Last week, author Susan Patton was on Fox and Friends with Steve Doocy and the resulting segment has become a source of some controversy not just among the usual feminist crowd but also among even some conservative professional women. ThinkProgress summed up the exchange thusly:
The controversial author criticized today’s women for “acting like such an entitled princess” and prioritizing careers ahead of their families. Men, Patton told the Fox hosts, must be appreciated and respected, perhaps with a drink at the end of a long work day or gratitude and kindness. After all, should a woman alienate her husband, she’ll spend the rest of her life searching for a suitable replacement.
“If you are in your mid-30s or older the idea that you’re going to find yourself another husband, almost impossible,” Patton predicted. “And if you don’t believe me ask your maiden aunt, she will tell you when she’s done feeding the cats.”
A sampling of the outrage these comments have generated can be found here, and even some conservative women I know and respect seemed highly offended on twitter by Patton’s remarks.
I would like to propose a thought experiment to anyone offended by Patton’s remarks. Try switching out “men” for “women” in the above remarks, and see if anything she said would be considered controversial by absolutely anyone. Would anyone at all have criticized anyone for making the following statements on television?
- That men should not act like spoiled, entitled brats
- That men should not put their careers ahead of their families
- That men should appreciate and respect their wives and greet them with a gesture of kindness when they return home from work
- That even though men often think the grass is greener on the other side of the fence, they’re unlikely to find a better woman than the one they’re married to
- That failure to appreciate and respect the wife of your youth can lead to dying bitter and alone
Not a single one of these statements would elicit even a raised eyebrow from anyone on either side of the political spectrum. Yet, the suggestion that women should accord reciprocal respect to men in a marriage is apparently call for near-universal outrage from everyone. The reason for this is simple – the societal expectation pendulum has swung so far that women are allowed and even expected to demand being treated like a princess by their husbands. Husbands, on the other hand, are not permitted to ask or expect anything from their wives in reciprocity at the risk of being called a neanderthal. The man’s presence in a marriage is, for societal purposes, a fungible good that exists only to the extent that it can bring pleasure, respect, and adulation to the woman.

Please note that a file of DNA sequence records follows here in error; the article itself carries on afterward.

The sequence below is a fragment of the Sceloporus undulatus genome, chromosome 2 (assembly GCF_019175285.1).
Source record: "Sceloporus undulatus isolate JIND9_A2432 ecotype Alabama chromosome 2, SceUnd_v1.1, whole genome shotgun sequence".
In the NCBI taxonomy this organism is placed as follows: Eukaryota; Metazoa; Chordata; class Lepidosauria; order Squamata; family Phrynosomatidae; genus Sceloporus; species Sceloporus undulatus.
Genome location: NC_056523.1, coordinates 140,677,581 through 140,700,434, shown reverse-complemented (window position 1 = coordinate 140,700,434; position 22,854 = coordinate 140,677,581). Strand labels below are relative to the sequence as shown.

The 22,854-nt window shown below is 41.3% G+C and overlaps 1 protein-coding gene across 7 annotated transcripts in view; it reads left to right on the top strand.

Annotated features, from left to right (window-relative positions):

I hasten to point out that the above is not the case, at least in the main, on Main Street. But it is without a doubt the case among the intelligensia and talking heads on television. Nowhere outside of a select few (and increasingly shrinking number) church pulpits is any sort of contrary message being put forth at all; and when it is, it is roundly shouted down. And the more this circle is reinforced, the more it becomes the reality of expectation on Main Street, which makes marriage itself seem like an increasingly bad deal for men at large, which has all sorts of troubling societal implications that we ought to be working hard to avoid.
It is doubtless true that for a long time, women were in large part taken for granted by many men and by society at large; as with many necessary societal corrections, the danger of overcorrection looms and its problems may result in worse evils yet still.